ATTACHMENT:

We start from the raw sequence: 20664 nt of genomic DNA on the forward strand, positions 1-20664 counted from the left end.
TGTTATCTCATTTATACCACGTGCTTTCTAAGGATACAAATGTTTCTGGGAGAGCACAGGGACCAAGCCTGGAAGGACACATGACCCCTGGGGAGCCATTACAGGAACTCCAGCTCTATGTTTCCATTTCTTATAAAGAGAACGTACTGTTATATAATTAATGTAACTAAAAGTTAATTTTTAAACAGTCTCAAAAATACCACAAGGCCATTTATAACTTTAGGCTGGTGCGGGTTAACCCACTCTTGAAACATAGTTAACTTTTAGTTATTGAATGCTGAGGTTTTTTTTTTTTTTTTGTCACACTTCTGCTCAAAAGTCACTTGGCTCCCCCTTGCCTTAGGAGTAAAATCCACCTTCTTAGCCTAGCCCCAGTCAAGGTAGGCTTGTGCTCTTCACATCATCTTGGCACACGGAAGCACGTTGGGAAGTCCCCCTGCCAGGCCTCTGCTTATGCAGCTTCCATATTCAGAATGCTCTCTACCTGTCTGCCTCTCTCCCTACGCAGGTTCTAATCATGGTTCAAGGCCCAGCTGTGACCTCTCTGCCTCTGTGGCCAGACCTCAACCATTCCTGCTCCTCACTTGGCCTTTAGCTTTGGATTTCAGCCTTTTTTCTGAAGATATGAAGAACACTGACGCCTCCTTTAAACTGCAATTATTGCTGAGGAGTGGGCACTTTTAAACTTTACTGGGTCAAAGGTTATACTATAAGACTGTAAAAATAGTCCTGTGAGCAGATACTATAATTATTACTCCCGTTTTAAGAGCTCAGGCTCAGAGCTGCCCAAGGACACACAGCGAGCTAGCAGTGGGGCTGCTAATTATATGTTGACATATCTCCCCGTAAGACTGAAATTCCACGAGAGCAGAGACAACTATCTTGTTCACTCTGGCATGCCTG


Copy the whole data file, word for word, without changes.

We start from the raw sequence: 20664 nt of genomic DNA on the forward strand, positions 1-20664 counted from the left end.
TGTTATCTCATTTATACCACGTGCTTTCTAAGGATACAAATGTTTCTGGGAGAGCACAGGGACCAAGCCTGGAAGGACACATGACCCCTGGGGAGCCATTACAGGAACTCCAGCTCTATGTTTCCATTTCTTATAAAGAGAACGTACTGTTATATAATTAATGTAACTAAAAGTTAATTTTTAAACAGTCTCAAAAATACCACAAGGCCATTTATAACTTTAGGCTGGTGCGGGTTAACCCACTCTTGAAACATAGTTAACTTTTAGTTATTGAATGCTGAGGTTTTTTTTTTTTTTTTGTCACACTTCTGCTCAAAAGTCACTTGGCTCCCCCTTGCCTTAGGAGTAAAATCCACCTTCTTAGCCTAGCCCCAGTCAAGGTAGGCTTGTGCTCTTCACATCATCTTGGCACACGGAAGCACGTTGGGAAGTCCCCCTGCCAGGCCTCTGCTTATGCAGCTTCCATATTCAGAATGCTCTCTACCTGTCTGCCTCTCTCCCTACGCAGGTTCTAATCATGGTTCAAGGCCCAGCTGTGACCTCTCTGCCTCTGTGGCCAGACCTCAACCATTCCTGCTCCTCACTTGGCCTTTAGCTTTGGATTTCAGCCTTTTTTCTGAAGATATGAAGAACACTGACGCCTCCTTTAAACTGCAATTATTGCTGAGGAGTGGGCACTTTTAAACTTTACTGGGTCAAAGGTTATACTATAAGACTGTAAAAATAGTCCTGTGAGCAGATACTATAATTATTACTCCCGTTTTAAGAGCTCAGGCTCAGAGCTGCCCAAGGACACACAGCGAGCTAGCAGTGGGGCTGCTAATTATATGTTGACATATCTCCCCGTAAGACTGAAATTCCACGAGAGCAGAGACAACTATCTTGTTCACTCTGGCATGCCTG